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Baltimore Mayor Scott, city officials, citizens read names of 2020 homicide victims at virtual vigil

Baltimore Mayor Brandon Scott presides over a virtual vigil for the those killed in the city in 2020. (Screenshot)
Baltimore Mayor Brandon Scott presides over a virtual vigil for the those killed in the city in 2020. (Screenshot) (Kamau High/Baltimore Sun)

It took almost an hour to read the names, more than 300 of them.

Theatra Bowman. Marcus Allen. Constance Price-Barnes. Andrew Watkins.Tyrenka Dorsey. Richard Pearson.

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Mayor Brandon Scott read first but called on a host of city officials, clergy, community leaders and citizens to help him carry on a grim tradition. There had been 334 homicides in Baltimore in 2020 when Scott kicked off a virtual vigil to recognize each victim of deadly violence. It was around 6 p.m. New Years Eve.

Participants took turns reading the names of almost every person slain — some have yet to be identified — and acknowledging the trail of pain and grief left in the wake of each death.

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“Every life lost in Baltimore is someone’s loved one, family member, friend, neighbor, someone that someone just liked seeing everyday, ” Scott said. Shortly thereafter, as he did again and again, he would acknowledge the next speaker to read more names.

... Samuel Green. Terrell Daniel. Carter Strickland. Justin Johnson. Cordelle Bruce. Khari Johnson. Dashawn Chambers. Dominic Watson. Carolyn McFadden. Tarik Williams. Darius Massey. Rayquiz Joseph. Cornelius Bruce. Malik Samuels. Everette Williams. Jerrod Crim. Richard Walker. Marvin Kosh. Jermell Rhames. Sean Holt. Khaled Heeba. Davon Evans. Devante Smith. Keith Thomas. Tracey Phelps. Andre Giles.

Scott continued through technical glitches. He and City Council President Nick Mosby, both Democrats, said they couldn’t remember a time in their lives when violence hadn’t plagued the city and acknowledged the morbid milestone of Baltimore reaching 300 homicides for the sixth consecutive year. They assured viewers the number didn’t have to be so high.

Nick Mosby appeared on the video feed with his wife, State’s Attorney Marilyn Mosby, also a Democrat. The recently elected council president pledged that change would come from smaller class sizes, more resources and tackling institutional racism — all barriers, he said, to people escaping violence and prospering.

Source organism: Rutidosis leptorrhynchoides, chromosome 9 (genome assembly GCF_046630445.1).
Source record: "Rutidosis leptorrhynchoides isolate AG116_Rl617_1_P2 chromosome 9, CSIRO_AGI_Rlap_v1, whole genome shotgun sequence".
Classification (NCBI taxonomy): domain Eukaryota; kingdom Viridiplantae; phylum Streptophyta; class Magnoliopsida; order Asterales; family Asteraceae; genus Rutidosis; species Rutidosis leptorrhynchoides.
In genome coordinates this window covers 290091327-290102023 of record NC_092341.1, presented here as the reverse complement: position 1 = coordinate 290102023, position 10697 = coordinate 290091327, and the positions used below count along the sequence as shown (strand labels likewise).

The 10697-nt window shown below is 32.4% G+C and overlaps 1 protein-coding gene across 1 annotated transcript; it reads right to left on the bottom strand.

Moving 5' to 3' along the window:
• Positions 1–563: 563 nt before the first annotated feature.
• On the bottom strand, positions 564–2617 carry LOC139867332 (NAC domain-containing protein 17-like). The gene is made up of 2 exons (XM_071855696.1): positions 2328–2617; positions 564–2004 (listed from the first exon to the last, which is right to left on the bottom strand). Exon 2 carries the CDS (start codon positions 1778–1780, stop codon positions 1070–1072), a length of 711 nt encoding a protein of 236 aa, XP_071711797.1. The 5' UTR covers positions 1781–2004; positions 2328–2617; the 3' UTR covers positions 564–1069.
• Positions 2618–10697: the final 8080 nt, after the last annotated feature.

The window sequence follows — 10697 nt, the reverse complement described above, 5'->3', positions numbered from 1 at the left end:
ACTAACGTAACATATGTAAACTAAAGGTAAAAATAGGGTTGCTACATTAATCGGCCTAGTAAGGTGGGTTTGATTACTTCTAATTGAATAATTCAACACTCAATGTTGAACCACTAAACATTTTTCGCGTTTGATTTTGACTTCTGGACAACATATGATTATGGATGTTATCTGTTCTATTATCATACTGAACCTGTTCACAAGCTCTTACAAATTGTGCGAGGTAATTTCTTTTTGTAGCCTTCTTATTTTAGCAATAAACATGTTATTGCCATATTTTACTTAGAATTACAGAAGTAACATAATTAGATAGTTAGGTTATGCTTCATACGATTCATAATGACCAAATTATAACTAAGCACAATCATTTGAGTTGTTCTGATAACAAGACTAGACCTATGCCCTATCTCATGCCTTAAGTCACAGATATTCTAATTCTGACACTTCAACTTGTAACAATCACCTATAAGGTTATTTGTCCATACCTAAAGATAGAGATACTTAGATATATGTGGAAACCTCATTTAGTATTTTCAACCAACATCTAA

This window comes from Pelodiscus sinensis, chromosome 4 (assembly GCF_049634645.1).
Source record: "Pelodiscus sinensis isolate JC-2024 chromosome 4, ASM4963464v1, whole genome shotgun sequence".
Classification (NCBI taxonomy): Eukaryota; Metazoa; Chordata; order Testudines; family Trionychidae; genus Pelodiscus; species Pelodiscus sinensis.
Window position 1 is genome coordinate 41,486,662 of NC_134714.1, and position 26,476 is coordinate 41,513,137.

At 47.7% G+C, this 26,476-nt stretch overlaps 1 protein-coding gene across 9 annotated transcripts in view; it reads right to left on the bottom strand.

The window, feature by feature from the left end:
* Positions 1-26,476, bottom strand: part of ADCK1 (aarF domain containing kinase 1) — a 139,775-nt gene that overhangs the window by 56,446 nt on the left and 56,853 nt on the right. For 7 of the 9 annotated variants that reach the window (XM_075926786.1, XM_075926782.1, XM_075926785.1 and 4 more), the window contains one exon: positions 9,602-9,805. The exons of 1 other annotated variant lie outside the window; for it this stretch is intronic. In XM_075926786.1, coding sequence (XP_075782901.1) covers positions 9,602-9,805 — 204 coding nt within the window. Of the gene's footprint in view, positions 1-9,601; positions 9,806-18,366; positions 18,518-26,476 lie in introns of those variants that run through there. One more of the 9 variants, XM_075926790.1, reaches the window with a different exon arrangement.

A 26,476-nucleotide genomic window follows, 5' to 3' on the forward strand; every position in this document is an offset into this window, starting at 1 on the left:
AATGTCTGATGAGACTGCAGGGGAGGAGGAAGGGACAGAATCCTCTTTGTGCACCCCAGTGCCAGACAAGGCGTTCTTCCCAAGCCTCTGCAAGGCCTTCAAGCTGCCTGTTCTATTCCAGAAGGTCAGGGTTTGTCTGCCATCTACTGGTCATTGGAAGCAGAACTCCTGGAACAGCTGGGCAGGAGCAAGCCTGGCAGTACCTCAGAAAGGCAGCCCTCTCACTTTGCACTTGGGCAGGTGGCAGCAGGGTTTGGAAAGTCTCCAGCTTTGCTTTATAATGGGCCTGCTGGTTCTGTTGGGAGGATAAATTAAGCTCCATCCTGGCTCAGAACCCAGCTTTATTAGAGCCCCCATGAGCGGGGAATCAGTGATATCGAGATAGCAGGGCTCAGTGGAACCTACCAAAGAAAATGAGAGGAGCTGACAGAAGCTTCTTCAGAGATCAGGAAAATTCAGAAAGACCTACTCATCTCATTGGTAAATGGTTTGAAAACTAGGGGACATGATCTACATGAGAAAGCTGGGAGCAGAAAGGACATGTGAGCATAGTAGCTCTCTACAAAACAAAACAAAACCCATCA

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“Opportunity will change the outcomes we see tonight,” Nick Mosby said.

For his part, Scott promised his administration would administer a more holistic approach to combating violence. It’s an approach, Scott said, that recognizes the burden can’t be on the police alone. Instead, it’s incumbent upon every department, agency, business and organization within city limits to ask what they can do to reduce the toll, Scott said. The names went on.

.... Anthony Covington. Riyad Campbell. Quinnon Smith. Gary Williams. Dacron Hobbs. Ernest Wilson III. Robert Green. Dontrell Toliver. Jessie Demary. Keyon Rogers. William Barrett. Joseph Metzger. Roderick Odom. Jazzwind Fulton. Lillian Herndon. Antoine Roy Sr. Veronica Freeman. Eddie Wycoff. Joseph Washington. Gary Stewart. Lamar Judd. John Thomas III. Marcquis Wilson.

Some in attendance said they appreciated the gesture. Among them was Monique Smith, with the Baltimore nonprofit Hug Don’t Shoot, which focuses on providing communities a sense of peace.

“It does my heart good to know that you have taken this kind of time,” Smith said.

But with so many victims, it was bound to happen. As the names were called out, some leaders acknowledged how it’s difficult in Baltimore to keep a distance from the violence. It always finds a way to hit home.

“Listening to these names — my family has buried a few of these names,” said Corey Winfield, who works for Safe Streets Baltimore. “One of them wasn’t but three weeks ago, so the pain is immeasurable.”

The Rev. Donald Wright, Jr. recognized four names.

And the violence showed no signs of relenting. The police scanner screamed with reports of gunshots robberies. The police department said there were no shootings as of about 10:30 p.m.

Police Commissioner Michael Harrison offered condolences and acknowledged his department’s role in protecting the public. It was a year where more women died by violence than ever before. Another year where bullets found teens and toddlers alike.

No matter their age, they were part of the list.

... Moses Rush. Kyon Thomas. Josseph Betts. Tyrell Fleming. Kimberly Turner. Shawn McDonald. Mostafa Taylor. Latrell McBride. Tavonte Briggs. Richard Jones. Corey Coates. Calvin Boyd. Jacob Coates. Ryan Watson. Maqui Darden. Keyon Stith. Andie Wilson. Donya Short. William Bellamy. Yohannes Carr. Shaliqua Watson. Reginal Goodall. Larry Stewart. Antonio Tyson.

The vigil also recognized the victims who haven’t yet been identified. Scott read the last 10 names and turned it over for a closing prayer.

Pastor Wright asked God to be with the victims of violence and those who perpetrate it. He prayed for a reduction in gun violence, in drug overdoses and COVID-19 deaths.

“We believe, God, that next year will be better than this year,” Wright said.

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